In today’s gospel lesson we witness the apostles’ transition from students to interns. They have abandoned their former lives as fisherfolk and tax collectors to learn from Jesus as he engages in the work of proclaiming the good news of God’s love across the region. In what may have been one of the most terrifying moments of their lives, Jesus commissioned these twelve apostles to the work of preaching, teaching, and healing.
Jesus gives the apostles some parting instructions:
Today’s gospel lesson is a stark reminder. Much like these twelves apostles, we too have critical work Christ is calling us to do. What if at this very peculiar moment in human history, the Church has finally heard Christ’s call to take the deep dive into the work of dismantling racism?
How does that idea sit in your body? Maybe you find yourself leaning into the possibility or completely unsure what that even means. Maybe you find yourself pulling back, sorting through a list of ten other things that seem more important. Maybe this work seems downright uncomfortable, and you’d prefer to discuss when exactly our buildings will be reopening.
Yet our choice to engage or not engage in this critical work, is one only afforded to those with the privilege of being born with white skin. A privilege that even Jesus of Nazareth was not privy to. When we put on our glasses to take a closer look at the deep rooted systemic effects of racism, we start to see how systemic racism touches every outreach ministry and social justice issue the Church seeks to address.
Studies have shown that racism and inequality have a disproportionate impact on people of color when it comes to education, health care, gun violence, climate change, and much more.
Some might suggest that we only need to be kinder and more inclusive--this idea that All Lives Matter, and we need to do a better job at making sure we are actually valuing all. As Linda Oppenheim suggests in a message to parents trying to engage in the work of teaching their children to be anti-racist says:
“The problem with strategies based solely on inclusivity and diversity is that they assume a level playing field for all. Anti-racism recognizes that racist beliefs have permeated our culture and created systemic problems. Rather than just talking about it, anti-racism asks that we actively work against it.”
Much like those early apostles, we have been called to do some work that may be downright terrifying. Engaging in the work of learning how to be anti-racist is a seismic shift, and we will need to take it one day at a time. We have to begin this holy work by looking within ourselves and examining our privilege; of listening closely to our black and brown siblings, while also amplifying their voices instead of our own.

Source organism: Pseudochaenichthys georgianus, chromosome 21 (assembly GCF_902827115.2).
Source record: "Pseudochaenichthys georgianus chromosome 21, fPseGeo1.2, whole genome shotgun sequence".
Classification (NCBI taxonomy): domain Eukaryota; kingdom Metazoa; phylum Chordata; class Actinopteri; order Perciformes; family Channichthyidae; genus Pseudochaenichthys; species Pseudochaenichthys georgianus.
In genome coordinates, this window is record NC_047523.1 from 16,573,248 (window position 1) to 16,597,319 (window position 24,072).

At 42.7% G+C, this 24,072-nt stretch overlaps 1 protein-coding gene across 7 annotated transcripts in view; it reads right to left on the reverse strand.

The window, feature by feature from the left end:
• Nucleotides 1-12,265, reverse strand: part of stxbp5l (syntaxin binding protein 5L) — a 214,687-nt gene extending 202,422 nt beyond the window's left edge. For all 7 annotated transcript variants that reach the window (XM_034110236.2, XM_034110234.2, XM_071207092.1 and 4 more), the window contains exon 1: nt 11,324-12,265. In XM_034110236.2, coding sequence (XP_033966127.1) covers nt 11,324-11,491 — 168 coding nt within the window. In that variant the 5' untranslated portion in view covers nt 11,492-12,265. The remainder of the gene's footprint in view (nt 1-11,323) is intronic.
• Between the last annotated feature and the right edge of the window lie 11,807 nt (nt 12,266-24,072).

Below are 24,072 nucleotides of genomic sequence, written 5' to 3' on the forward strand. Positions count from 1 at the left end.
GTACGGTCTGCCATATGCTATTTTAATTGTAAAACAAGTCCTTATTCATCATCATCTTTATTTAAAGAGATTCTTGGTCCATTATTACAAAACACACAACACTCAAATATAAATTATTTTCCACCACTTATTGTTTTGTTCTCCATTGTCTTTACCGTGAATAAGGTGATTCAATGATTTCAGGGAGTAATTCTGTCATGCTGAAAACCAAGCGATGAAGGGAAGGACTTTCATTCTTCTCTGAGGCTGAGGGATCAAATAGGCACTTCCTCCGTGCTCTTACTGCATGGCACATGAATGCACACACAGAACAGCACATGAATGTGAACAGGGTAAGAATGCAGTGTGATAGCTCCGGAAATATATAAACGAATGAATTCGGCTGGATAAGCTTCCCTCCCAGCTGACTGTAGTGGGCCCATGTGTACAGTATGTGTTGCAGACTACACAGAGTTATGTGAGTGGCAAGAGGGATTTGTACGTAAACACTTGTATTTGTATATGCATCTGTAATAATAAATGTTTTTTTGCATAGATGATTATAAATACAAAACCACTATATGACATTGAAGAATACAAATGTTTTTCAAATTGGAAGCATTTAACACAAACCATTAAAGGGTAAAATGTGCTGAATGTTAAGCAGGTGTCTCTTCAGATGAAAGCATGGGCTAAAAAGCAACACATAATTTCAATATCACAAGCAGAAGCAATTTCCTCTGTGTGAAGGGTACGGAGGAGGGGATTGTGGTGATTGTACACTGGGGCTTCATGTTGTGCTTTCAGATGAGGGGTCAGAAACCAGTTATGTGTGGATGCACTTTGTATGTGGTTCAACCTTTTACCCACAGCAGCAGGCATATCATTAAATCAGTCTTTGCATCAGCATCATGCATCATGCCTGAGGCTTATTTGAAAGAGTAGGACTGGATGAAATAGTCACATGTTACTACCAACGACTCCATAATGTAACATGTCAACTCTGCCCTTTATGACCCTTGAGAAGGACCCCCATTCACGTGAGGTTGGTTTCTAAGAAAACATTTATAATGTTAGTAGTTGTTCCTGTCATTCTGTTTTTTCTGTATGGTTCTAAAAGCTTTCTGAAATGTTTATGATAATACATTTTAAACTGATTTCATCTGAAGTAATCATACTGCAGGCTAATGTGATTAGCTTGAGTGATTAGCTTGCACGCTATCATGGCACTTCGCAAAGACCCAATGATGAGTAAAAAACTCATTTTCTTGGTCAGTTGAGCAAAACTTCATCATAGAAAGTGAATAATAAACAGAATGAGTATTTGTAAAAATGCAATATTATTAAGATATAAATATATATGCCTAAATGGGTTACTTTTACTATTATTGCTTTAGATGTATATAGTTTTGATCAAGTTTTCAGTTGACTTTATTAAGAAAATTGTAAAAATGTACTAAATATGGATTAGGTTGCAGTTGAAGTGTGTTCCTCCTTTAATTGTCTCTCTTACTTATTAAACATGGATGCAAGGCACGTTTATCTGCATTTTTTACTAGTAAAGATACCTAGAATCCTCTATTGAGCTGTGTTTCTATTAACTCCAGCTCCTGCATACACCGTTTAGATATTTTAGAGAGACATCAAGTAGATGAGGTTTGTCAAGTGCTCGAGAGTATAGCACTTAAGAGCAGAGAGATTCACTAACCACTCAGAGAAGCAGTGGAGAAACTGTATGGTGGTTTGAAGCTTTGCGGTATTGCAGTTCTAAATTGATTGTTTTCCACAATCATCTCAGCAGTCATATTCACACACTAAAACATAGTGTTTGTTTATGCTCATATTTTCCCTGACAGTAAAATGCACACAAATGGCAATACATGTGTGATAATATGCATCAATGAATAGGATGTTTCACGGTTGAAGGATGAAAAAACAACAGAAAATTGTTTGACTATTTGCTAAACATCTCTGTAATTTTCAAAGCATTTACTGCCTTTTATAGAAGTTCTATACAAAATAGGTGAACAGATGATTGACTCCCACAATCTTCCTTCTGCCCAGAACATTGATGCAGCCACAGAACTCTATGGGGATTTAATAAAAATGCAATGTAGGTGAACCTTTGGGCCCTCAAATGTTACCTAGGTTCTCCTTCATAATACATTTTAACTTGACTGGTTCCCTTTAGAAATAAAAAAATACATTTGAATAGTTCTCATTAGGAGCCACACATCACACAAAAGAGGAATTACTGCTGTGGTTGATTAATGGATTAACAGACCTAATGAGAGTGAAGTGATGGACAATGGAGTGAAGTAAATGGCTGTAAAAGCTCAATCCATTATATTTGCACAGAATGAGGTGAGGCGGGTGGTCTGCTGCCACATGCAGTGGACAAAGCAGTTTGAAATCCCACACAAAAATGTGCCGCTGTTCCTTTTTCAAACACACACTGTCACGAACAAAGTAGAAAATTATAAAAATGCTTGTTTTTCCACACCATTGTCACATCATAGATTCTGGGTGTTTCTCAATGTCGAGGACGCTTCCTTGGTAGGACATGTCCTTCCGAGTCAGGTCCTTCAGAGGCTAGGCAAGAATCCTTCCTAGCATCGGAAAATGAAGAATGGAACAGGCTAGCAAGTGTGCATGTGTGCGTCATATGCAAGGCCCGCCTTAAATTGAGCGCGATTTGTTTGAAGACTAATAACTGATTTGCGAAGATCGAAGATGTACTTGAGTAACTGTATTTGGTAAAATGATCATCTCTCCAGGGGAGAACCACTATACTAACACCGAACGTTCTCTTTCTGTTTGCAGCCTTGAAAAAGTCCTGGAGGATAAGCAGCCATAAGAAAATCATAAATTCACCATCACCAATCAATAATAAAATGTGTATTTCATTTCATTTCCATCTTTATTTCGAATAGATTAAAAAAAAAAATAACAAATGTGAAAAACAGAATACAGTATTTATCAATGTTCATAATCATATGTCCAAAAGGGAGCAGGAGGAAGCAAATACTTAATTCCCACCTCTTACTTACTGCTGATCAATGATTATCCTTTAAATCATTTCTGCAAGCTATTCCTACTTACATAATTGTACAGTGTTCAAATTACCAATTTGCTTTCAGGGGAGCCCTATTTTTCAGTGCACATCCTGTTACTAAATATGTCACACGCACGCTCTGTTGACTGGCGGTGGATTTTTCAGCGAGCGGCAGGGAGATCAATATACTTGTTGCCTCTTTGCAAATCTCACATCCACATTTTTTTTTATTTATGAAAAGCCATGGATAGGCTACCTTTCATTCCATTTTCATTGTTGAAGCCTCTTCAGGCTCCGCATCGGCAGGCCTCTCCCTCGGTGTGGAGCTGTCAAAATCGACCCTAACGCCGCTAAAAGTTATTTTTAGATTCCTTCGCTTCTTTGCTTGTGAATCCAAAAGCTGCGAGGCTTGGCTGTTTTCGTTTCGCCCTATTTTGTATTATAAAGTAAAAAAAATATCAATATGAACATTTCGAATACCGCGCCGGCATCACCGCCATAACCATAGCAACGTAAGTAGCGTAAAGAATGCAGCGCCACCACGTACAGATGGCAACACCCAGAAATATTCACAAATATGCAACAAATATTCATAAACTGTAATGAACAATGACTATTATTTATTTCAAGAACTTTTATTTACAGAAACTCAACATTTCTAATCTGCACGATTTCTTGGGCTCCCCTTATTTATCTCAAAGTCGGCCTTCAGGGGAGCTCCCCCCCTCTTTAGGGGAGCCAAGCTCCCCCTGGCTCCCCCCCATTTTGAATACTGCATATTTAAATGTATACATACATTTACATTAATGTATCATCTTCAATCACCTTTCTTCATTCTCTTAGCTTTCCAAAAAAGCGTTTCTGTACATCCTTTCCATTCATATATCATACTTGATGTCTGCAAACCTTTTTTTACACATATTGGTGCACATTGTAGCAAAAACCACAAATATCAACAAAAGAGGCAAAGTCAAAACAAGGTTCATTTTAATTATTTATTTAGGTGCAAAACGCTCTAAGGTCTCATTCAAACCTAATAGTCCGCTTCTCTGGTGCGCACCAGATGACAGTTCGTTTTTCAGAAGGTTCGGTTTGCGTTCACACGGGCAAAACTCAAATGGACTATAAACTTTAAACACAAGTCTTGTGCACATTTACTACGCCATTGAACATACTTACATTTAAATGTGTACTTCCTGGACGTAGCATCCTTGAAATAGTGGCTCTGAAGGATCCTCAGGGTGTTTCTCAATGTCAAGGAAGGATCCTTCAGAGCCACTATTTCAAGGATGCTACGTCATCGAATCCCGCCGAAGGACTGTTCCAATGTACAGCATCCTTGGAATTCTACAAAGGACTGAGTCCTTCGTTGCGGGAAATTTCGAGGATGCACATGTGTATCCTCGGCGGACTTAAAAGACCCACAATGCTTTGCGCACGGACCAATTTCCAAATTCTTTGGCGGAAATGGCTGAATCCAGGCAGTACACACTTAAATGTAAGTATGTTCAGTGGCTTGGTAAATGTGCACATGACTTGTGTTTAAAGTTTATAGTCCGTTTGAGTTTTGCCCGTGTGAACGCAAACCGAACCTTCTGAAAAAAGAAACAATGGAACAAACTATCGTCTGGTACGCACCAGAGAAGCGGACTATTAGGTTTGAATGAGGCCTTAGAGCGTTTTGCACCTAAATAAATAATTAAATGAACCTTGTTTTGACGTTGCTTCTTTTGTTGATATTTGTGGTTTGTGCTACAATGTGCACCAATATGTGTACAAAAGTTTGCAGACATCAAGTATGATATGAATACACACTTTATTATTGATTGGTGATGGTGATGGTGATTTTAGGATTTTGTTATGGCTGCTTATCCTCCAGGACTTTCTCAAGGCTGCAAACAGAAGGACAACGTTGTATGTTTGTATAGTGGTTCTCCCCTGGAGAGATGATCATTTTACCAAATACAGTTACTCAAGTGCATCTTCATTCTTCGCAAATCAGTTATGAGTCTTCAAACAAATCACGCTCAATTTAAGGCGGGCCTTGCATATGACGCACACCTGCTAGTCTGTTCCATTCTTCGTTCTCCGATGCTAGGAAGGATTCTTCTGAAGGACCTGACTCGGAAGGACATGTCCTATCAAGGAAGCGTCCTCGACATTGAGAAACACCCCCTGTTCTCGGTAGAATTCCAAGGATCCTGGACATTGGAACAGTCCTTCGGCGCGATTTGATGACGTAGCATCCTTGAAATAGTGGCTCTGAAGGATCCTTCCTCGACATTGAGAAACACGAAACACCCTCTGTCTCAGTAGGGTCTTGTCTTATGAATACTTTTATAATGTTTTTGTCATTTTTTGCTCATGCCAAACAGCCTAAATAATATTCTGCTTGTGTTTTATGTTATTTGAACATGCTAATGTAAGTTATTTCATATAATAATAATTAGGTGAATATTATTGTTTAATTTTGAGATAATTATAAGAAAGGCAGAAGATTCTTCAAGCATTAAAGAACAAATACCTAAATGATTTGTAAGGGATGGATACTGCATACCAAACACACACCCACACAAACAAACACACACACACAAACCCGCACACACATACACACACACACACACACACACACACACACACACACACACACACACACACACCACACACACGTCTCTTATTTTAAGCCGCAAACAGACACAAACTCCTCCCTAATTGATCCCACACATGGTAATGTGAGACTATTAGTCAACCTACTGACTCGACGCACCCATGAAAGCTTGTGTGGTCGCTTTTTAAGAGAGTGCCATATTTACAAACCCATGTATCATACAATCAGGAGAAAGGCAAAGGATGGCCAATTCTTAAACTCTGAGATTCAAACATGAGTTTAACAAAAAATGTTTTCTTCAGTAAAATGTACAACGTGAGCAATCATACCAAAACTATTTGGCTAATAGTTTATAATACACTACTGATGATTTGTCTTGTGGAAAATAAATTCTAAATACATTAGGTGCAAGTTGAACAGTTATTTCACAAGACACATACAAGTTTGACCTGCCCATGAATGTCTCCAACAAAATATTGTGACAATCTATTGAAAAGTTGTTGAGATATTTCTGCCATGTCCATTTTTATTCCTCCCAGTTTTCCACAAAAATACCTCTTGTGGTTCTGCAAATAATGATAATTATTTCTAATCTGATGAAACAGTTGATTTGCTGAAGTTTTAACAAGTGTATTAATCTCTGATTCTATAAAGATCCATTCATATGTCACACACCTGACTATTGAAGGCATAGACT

Like those early apostles, it would be best if we did not carry our own baggage into this movement. We have to recognize that we will meet resistance--within ourselves and with our neighbors. Doing the work of addressing systemic racism could result in conflict within our families and circle of friends.Yet Jesus was clear with the apostles, and remains clear with us--the Holy Spirit will be with us as we take this deep dive. Guiding us, giving us the words, and making the journey with us.
This work is overwhelming. Yet it is the work we have been commissioned to do in our baptism. This work is at the core of our calling to spread the good news of God’s love, and we cannot have one without the other. It is imperative to the good news of Christ that we take the time to do this work.
To that end, we are going to make some shifts in our liturgy during Ordinary Time. Today, we are going to remind ourselves of what it means to follow Christ by renewing our baptismal vows. Next week, we will pray a Litany of Repentance and other weeks with Spiritual Communion we will share in Prayers of the People with Confession--all of which address systemic racism. On weeks with Morning Prayer or on Healing Sundays, we have incorporated a collect Molly has written to ask for God’s guidance and strength as we do the work.
We know that praying shapes our believing. Our hope is that by shifting our prayers to address systemic racism, we will find the courage, strength, and wisdom given by the Holy Spirit to do the work Christ is calling us to dive into. You’ll hear more about this in a newsletter article Molly has written that will come out on Thursday, and I will post links of anti-racism resources with this sermon.
Let’s begin this work, right now, by renewing our promises to Christ and one another in the baptismal covenant. Amen.
Read a letter from Rev. Heather (June 4) with a lengthy list of resources we can use in doing the work of anti-racism.
Join the new group Western Mass for Black Lives--Solidarity & Action.
Meet our preachers
Lay Preacher, Faith Community Nurse
The Rev. Jane R. Dunning, Priest Associate
Coffee with Clergy
Do you want to get together to talk about your spiritual life or learn more about our community? Contact us and we will find time to get together.